The Missing Piece

Ai Shang Que Jiao Zu
2015 / 104m - Taiwan
The Missing Piece poster

It's clear by now that the big Taiwanese cinema boom isn't happening anytime soon, despite some very promising signs a couple of years ago. That doesn't mean the country is lacking in quality films though. From time to time a little gem floats by and whoever is paying close attention will be aptly rewarded. Foung-Hon Chiang's The Missing Piece [Ai Shang Que Jiao Zu] is such a gem: a sweet, little film that successfully combines lighthearted drama with touches of deeper emotion.

screen capture of The Missing Piece

The Missing Piece presents itself as a warm, sweet and comfortable drama. Taiwan is an ideal setting for a film like that. It's one of the greenest places I've ever seen, there's sea everywhere, the summers are sunny and it has remote places that look as if time has stood still for the past 50 years. Just looking at some stills is enough get that vacation feeling going. And Foung-Hon Chiang exploits that to the fullest.

The second sign that betrays this film's Taiwanese roots are the betel nut stands. Not that it's uncommon to have small food stands alongside the road in other countries, but these betel nut stands are something peculiar. They hold the middle between food stops and public softcore erotica, with scantily clad women serving their customers drinks and betel nuts. If that sounds somewhat familiar, it might be because Kang-sheng Lee's slightly more famous Bang Bang Wo Ai Shen [Help Me Eros] also featured them prominently.

The film follows Lin Daofeng, a young boy who suffers from a strange affliction. Whenever he is asked a question, no matter how simple, it always takes him 5 seconds to reply. Tired of upsetting people he goes on a hitchhiking trip, hoping the contact with others will help him get rid of his problem. That's how he meets Shasha, a betel nut girl. Together with three others Lin spends his days hitchhiking around the island, bonding with Shasha and her friends.

screen capture of The Missing Piece

Chiang's idyllic vision of Taiwan completely dominates the cinematography. At its worst, the weather is mildly cloudy, meaning that the film overflows with bright greens and fresh blues. Palm trees, the sea and lush vegetation make for a perfect backdrop in which five quirky characters prance around. The camera work is up to Taiwanese standards and the editing feels solemn and timely. Add a couple of modern touches left and right and you end up with an extremely pleasant-looking film.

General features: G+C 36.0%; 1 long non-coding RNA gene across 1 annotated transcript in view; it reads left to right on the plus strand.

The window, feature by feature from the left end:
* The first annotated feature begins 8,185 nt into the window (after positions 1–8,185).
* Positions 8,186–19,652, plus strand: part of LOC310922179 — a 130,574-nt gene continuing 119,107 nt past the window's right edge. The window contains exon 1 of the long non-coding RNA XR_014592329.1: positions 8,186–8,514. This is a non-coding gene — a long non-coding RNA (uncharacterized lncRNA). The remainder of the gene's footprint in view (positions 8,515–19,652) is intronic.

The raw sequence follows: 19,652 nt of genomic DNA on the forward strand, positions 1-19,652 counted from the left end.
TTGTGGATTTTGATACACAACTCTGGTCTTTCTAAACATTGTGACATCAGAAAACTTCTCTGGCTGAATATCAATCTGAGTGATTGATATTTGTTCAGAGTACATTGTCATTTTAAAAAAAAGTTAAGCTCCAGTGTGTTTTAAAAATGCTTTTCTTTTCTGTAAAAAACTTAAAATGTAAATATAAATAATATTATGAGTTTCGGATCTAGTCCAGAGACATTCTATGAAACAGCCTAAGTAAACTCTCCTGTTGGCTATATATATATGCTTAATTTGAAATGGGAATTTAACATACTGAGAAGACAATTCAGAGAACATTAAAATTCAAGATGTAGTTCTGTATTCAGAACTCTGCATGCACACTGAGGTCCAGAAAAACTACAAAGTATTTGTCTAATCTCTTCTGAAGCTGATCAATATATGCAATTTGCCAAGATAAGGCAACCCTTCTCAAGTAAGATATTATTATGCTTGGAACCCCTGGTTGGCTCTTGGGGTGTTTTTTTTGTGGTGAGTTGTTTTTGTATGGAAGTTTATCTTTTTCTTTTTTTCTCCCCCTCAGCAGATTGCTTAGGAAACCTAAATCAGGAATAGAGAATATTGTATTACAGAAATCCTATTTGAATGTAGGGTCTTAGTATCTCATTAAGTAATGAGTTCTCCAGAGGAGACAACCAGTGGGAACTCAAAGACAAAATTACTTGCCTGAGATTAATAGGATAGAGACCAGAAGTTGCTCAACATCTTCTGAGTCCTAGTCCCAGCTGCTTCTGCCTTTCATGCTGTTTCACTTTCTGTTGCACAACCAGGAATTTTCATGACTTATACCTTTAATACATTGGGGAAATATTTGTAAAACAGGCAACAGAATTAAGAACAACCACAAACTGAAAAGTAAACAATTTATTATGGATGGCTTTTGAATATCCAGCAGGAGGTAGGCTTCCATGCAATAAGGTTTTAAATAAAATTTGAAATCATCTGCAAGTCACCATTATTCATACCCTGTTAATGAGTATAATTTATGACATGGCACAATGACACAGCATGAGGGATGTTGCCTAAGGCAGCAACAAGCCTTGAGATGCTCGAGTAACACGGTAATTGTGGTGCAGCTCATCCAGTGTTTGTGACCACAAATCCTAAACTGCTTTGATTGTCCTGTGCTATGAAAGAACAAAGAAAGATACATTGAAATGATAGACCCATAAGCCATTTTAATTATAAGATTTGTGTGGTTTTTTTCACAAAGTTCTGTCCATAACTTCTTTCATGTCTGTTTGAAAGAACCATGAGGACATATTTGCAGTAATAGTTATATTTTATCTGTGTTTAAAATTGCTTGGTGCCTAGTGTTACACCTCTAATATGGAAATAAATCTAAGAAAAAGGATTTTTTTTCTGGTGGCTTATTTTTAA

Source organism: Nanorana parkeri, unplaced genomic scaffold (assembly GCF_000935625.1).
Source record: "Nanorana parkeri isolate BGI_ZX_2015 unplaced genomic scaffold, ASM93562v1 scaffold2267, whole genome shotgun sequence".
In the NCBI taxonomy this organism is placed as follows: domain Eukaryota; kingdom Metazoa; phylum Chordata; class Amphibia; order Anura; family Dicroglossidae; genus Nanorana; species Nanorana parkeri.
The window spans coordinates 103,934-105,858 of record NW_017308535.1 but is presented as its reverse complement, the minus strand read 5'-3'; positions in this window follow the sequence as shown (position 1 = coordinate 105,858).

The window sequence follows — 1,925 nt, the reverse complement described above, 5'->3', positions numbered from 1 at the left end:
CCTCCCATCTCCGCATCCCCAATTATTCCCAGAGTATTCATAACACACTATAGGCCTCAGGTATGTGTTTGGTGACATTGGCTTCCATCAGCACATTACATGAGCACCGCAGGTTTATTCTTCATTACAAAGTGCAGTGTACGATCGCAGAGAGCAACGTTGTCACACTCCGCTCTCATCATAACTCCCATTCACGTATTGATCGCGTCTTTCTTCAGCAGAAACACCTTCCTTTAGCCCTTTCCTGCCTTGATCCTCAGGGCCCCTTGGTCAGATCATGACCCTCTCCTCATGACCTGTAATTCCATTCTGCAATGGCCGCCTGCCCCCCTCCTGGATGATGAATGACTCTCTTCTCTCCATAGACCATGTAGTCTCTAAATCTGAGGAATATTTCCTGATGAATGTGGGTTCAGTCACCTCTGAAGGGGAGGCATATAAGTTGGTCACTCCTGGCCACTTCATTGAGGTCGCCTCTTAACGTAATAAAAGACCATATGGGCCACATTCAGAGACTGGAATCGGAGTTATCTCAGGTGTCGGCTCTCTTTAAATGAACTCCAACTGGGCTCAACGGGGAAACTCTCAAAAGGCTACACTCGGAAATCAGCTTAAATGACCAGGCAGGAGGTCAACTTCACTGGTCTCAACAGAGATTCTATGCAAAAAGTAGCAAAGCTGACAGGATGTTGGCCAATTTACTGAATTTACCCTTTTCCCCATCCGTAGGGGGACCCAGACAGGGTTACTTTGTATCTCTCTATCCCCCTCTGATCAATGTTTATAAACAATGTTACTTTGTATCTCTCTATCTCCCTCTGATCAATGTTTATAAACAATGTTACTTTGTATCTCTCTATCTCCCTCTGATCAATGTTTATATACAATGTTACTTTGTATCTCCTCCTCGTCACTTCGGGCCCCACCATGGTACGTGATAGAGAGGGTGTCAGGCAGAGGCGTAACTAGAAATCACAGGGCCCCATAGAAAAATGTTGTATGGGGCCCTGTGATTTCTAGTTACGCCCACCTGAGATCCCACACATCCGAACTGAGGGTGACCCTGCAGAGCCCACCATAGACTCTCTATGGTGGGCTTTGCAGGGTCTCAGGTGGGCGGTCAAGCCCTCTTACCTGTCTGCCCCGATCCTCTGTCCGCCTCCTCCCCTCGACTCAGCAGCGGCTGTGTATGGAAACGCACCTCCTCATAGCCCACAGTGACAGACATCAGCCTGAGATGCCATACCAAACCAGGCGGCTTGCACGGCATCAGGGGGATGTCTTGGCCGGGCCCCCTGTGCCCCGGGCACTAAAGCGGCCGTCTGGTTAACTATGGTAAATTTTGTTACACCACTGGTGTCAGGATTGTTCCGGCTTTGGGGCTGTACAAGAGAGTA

The soundtrack walks a fine line between comfortably beautiful and slightly overdone. It has a strong Joe Hisaishi vibe, perfect for its summery setting, but it lacks Hisaishi's subtlety and it can be a little too present at times. But right when you think it'll start becoming annoying, Chiang dials it back a notch and it returns to be being just nice and fitting. It's definitely not a bad soundtrack, but a little subtlety would've gone a long way in making it better.

Luckily the cast is right on point. Po-Hung Lin is well on his way to make something of his career. After his small part in Transformers: Age of Extinction he demonstrates he can easily carry a film by himself. That said, he is still outperformed by Ella Chen, local pop star turned actress. The two form a marvelous duo, with Chen-Nan Tsai and Mei-Chao Lin serving as perfect sidekicks and Wei-min Ying taking care of the more comical bits. An all-round strong cast.

screen capture of The Missing Piece

The strength of The Missing Piece is the particular balance it upholds between its joyful and upbeat appearance and its slightly more sensitive core. When Chiang is focusing on his quirky characters and their funny adventures the film is extremely light and easy-going, but whenever he takes a step back a more painful layer of emotions is revealed underneath. Some might find the upbeat side not quirky enough, others might be disappointed that the dramatic side lacks depth (it's not hardcore arthouse after all). The experience is rather personal, but for me it worked extremely well.

Foung-Hon Chiang produced a sweet, sunny and pleasant film. The acting is great, the film looks good and contains just the right amount of drama to stop itself from becoming too sweet and/or sentimental. The Missing Piece is the perfect film to brighten up a warm, summer evening, though you'll have to put in the effort to dig it up somewhere. Internationally speaking it has been completely ignored. Luckily the Taiwanese DVD comes with English subtitles, so even if nobody else decides to pick it up it still has a fighting chance to prove its worth.